Autonomy in Jeopardy

Contrasting Participatory Health Models With Patient Decision Making Under Mental Health Law

Cath E. Roper; Vrinda Edan

Disclosures

J Participat Med. 2011;3 

In This Article

Conclusions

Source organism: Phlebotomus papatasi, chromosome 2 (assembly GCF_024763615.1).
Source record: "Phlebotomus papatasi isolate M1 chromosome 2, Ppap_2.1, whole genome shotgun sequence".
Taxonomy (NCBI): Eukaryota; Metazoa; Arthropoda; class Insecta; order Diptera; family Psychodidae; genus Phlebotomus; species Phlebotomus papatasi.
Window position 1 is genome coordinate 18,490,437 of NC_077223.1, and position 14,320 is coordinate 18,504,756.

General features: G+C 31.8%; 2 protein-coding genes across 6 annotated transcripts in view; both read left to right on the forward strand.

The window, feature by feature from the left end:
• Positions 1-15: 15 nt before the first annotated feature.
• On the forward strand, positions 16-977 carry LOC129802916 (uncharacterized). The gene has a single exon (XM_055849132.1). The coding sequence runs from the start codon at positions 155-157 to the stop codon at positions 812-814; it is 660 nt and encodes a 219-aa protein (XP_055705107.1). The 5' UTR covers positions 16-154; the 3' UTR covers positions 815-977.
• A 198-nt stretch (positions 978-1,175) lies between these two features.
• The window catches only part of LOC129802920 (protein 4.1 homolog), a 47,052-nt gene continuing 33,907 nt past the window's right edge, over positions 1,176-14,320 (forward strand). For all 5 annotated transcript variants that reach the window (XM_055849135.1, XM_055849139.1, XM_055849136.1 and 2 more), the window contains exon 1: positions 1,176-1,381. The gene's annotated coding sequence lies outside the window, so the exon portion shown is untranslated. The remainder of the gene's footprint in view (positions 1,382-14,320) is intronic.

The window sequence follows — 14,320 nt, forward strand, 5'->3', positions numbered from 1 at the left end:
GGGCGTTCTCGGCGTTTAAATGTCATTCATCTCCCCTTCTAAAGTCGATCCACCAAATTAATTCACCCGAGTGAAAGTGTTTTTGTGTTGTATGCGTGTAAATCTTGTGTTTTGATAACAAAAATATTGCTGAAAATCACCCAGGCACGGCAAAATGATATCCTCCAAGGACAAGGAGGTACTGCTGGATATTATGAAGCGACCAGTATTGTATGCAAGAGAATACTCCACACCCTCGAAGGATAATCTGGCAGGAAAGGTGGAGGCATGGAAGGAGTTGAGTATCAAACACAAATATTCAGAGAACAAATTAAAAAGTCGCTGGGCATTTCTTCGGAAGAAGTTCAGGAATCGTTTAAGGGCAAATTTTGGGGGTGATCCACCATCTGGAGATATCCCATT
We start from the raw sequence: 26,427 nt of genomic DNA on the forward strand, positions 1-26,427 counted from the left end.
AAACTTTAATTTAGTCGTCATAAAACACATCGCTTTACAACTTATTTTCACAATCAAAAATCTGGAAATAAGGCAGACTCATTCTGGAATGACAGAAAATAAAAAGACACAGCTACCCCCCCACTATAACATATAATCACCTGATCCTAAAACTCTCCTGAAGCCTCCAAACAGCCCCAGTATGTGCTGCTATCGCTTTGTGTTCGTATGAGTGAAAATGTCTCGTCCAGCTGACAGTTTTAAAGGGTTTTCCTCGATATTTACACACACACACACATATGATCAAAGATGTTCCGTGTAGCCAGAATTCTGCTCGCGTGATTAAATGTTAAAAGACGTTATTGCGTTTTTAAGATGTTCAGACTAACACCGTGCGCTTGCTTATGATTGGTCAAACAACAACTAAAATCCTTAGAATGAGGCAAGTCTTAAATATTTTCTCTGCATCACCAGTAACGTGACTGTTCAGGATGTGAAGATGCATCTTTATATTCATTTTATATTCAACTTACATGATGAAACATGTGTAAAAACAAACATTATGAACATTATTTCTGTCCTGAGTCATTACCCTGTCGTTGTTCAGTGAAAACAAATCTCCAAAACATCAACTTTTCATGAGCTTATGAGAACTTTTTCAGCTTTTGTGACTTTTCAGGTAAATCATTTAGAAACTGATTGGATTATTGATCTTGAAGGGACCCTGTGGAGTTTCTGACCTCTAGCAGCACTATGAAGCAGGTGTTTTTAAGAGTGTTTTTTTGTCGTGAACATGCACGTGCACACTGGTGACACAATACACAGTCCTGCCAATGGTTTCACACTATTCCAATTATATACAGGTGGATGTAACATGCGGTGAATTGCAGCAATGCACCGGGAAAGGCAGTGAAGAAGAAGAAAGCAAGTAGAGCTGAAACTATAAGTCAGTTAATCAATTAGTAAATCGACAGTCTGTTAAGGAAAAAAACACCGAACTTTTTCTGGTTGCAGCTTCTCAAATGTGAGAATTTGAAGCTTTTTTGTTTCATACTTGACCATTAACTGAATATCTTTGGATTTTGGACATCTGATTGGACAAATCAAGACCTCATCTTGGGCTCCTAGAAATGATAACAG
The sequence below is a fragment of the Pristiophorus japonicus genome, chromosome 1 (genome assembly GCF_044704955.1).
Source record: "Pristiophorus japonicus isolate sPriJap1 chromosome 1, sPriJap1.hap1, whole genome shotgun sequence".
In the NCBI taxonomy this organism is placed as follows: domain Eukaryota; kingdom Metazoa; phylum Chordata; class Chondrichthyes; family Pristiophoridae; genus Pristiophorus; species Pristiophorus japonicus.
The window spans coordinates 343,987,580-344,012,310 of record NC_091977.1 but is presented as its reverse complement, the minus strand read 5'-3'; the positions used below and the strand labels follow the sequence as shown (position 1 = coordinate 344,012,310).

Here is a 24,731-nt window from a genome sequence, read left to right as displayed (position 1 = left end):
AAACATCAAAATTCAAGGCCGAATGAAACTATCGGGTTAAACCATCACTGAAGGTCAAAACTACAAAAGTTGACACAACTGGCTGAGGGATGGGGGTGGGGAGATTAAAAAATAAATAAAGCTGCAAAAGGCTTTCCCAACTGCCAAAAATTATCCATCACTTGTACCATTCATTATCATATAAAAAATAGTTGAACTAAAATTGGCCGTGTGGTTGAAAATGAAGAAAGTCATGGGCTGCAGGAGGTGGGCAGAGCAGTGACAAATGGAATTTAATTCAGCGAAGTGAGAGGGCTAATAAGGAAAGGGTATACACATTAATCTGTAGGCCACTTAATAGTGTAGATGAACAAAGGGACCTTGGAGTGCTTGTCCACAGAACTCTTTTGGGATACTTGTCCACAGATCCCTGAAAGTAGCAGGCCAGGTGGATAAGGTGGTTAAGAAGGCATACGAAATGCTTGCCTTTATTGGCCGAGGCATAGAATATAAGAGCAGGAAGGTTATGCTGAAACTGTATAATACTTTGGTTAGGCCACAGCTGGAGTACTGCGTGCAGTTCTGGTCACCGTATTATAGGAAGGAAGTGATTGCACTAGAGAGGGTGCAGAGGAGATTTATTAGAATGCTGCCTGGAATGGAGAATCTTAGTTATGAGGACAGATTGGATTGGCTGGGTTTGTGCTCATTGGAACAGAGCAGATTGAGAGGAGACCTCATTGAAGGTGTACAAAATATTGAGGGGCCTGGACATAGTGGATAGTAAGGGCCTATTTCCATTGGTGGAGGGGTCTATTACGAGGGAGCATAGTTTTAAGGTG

Recognizing that loss of patient autonomy under MHL is ethically serious is the right place to start, but important questions remain: how competent are we at providing the contexts in which all people can be supported to make their own health care decisions? Can laws, social institutions, health services, and providers develop the necessary conditions for free and voluntary health care decision making for all persons? The freedom to make our own health care decisions should not merely depend upon whether or not individuals are competent to do so. To have an overarching focus on creating decision-making opportunities for all adult patients must be an ethical imperative. More empirical and theoretical ethical research is urgently needed to inform the development of such policies, environments, and practices that would affirm autonomy in the lives of people governed by MHL.

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